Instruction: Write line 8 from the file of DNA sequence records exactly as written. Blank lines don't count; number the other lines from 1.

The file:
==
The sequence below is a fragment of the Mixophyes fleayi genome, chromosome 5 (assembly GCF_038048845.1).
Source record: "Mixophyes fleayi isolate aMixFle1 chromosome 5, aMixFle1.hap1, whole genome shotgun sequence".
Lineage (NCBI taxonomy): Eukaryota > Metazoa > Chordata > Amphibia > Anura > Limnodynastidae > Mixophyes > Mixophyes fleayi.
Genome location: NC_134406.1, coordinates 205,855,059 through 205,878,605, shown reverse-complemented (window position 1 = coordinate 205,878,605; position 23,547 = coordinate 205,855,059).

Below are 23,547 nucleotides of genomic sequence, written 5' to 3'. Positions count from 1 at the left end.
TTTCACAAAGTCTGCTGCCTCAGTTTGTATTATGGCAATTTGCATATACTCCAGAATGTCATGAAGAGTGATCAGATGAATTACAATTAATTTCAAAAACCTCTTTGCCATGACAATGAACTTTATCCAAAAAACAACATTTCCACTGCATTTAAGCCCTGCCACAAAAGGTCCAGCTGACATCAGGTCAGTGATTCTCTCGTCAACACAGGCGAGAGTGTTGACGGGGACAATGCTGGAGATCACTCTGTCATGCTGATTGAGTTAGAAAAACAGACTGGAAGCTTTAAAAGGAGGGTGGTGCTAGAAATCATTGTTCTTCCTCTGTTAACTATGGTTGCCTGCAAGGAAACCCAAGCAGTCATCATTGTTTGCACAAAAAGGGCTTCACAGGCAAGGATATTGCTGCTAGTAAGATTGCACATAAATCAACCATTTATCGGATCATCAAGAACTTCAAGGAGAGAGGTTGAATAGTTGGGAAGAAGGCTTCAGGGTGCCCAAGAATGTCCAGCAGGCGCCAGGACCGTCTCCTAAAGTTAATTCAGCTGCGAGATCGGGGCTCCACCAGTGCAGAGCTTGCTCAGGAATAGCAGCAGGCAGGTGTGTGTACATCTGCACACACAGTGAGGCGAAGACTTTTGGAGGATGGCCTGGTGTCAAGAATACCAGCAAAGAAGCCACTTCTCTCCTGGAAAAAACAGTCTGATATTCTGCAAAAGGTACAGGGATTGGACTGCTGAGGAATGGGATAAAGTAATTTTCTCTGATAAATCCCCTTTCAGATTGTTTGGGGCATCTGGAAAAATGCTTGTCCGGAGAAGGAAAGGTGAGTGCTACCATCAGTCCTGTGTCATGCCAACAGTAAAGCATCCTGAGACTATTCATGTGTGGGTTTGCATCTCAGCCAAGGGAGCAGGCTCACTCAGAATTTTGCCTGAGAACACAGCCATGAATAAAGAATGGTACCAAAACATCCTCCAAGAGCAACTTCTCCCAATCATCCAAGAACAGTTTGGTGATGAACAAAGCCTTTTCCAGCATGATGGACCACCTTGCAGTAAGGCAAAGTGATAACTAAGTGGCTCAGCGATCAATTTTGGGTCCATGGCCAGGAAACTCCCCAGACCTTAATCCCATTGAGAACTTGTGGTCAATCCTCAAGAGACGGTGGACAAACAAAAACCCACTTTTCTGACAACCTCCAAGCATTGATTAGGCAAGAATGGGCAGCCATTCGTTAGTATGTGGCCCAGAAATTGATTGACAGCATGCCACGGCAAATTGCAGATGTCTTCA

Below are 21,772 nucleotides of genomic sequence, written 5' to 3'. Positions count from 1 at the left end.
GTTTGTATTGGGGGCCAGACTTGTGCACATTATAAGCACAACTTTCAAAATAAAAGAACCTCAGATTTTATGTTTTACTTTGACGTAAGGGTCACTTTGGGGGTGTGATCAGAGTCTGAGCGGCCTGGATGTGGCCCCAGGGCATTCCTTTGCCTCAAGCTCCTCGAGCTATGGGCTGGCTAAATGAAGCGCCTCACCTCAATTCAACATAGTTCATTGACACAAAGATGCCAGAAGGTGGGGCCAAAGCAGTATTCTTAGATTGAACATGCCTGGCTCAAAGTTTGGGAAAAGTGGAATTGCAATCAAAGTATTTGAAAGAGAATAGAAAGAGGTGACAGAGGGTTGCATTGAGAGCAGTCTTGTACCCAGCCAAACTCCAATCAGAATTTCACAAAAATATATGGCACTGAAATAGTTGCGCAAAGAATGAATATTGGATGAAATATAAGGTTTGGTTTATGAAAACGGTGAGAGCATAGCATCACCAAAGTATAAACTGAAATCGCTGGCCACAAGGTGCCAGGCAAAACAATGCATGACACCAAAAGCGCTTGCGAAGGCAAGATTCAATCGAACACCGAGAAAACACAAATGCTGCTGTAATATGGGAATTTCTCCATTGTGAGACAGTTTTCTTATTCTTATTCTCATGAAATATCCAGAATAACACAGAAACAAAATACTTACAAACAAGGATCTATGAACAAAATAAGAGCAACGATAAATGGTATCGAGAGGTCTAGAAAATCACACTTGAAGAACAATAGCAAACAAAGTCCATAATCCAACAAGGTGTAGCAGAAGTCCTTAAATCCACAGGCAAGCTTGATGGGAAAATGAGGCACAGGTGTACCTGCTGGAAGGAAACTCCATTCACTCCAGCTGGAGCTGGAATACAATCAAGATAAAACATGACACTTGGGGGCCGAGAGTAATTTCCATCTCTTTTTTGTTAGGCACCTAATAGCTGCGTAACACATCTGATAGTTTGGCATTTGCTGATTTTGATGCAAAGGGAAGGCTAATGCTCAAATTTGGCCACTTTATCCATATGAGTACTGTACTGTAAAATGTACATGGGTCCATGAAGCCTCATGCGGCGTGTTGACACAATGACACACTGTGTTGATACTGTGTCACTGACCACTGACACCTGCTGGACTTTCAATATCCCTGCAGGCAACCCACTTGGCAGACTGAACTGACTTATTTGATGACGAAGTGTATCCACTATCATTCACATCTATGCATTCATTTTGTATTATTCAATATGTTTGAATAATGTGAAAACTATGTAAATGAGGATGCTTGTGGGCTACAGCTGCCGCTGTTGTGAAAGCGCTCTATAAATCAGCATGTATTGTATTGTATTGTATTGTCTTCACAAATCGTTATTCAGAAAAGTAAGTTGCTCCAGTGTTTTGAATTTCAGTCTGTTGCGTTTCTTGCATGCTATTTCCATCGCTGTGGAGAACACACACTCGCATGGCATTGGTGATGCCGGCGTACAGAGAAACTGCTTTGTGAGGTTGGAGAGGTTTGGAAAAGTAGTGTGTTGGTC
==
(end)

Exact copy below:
GTTTGTATTGGGGGCCAGACTTGTGCACATTATAAGCACAACTTTCAAAATAAAAGAACCTCAGATTTTATGTTTTACTTTGACGTAAGGGTCACTTTGGGGGTGTGATCAGAGTCTGAGCGGCCTGGATGTGGCCCCAGGGCATTCCTTTGCCTCAAGCTCCTCGAGCTATGGGCTGGCTAAATGAAGCGCCTCACCTCAATTCAACATAGTTCATTGACACAAAGATGCCAGAAGGTGGGGCCAAAGCAGTATTCTTAGATTGAACATGCCTGGCTCAAAGTTTGGGAAAAGTGGAATTGCAATCAAAGTATTTGAAAGAGAATAGAAAGAGGTGACAGAGGGTTGCATTGAGAGCAGTCTTGTACCCAGCCAAACTCCAATCAGAATTTCACAAAAATATATGGCACTGAAATAGTTGCGCAAAGAATGAATATTGGATGAAATATAAGGTTTGGTTTATGAAAACGGTGAGAGCATAGCATCACCAAAGTATAAACTGAAATCGCTGGCCACAAGGTGCCAGGCAAAACAATGCATGACACCAAAAGCGCTTGCGAAGGCAAGATTCAATCGAACACCGAGAAAACACAAATGCTGCTGTAATATGGGAATTTCTCCATTGTGAGACAGTTTTCTTATTCTTATTCTCATGAAATATCCAGAATAACACAGAAACAAAATACTTACAAACAAGGATCTATGAACAAAATAAGAGCAACGATAAATGGTATCGAGAGGTCTAGAAAATCACACTTGAAGAACAATAGCAAACAAAGTCCATAATCCAACAAGGTGTAGCAGAAGTCCTTAAATCCACAGGCAAGCTTGATGGGAAAATGAGGCACAGGTGTACCTGCTGGAAGGAAACTCCATTCACTCCAGCTGGAGCTGGAATACAATCAAGATAAAACATGACACTTGGGGGCCGAGAGTAATTTCCATCTCTTTTTTGTTAGGCACCTAATAGCTGCGTAACACATCTGATAGTTTGGCATTTGCTGATTTTGATGCAAAGGGAAGGCTAATGCTCAAATTTGGCCACTTTATCCATATGAGTACTGTACTGTAAAATGTACATGGGTCCATGAAGCCTCATGCGGCGTGTTGACACAATGACACACTGTGTTGATACTGTGTCACTGACCACTGACACCTGCTGGACTTTCAATATCCCTGCAGGCAACCCACTTGGCAGACTGAACTGACTTATTTGATGACGAAGTGTATCCACTATCATTCACATCTATGCATTCATTTTGTATTATTCAATATGTTTGAATAATGTGAAAACTATGTAAATGAGGATGCTTGTGGGCTACAGCTGCCGCTGTTGTGAAAGCGCTCTATAAATCAGCATGTATTGTATTGTATTGTATTGTCTTCACAAATCGTTATTCAGAAAAGTAAGTTGCTCCAGTGTTTTGAATTTCAGTCTGTTGCGTTTCTTGCATGCTATTTCCATCGCTGTGGAGAACACACACTCGCATGGCATTGGTGATGCCGGCGTACAGAGAAACTGCTTTGTGAGGTTGGAGAGGTTTGGAAAAGTAGTGTGTTGGTC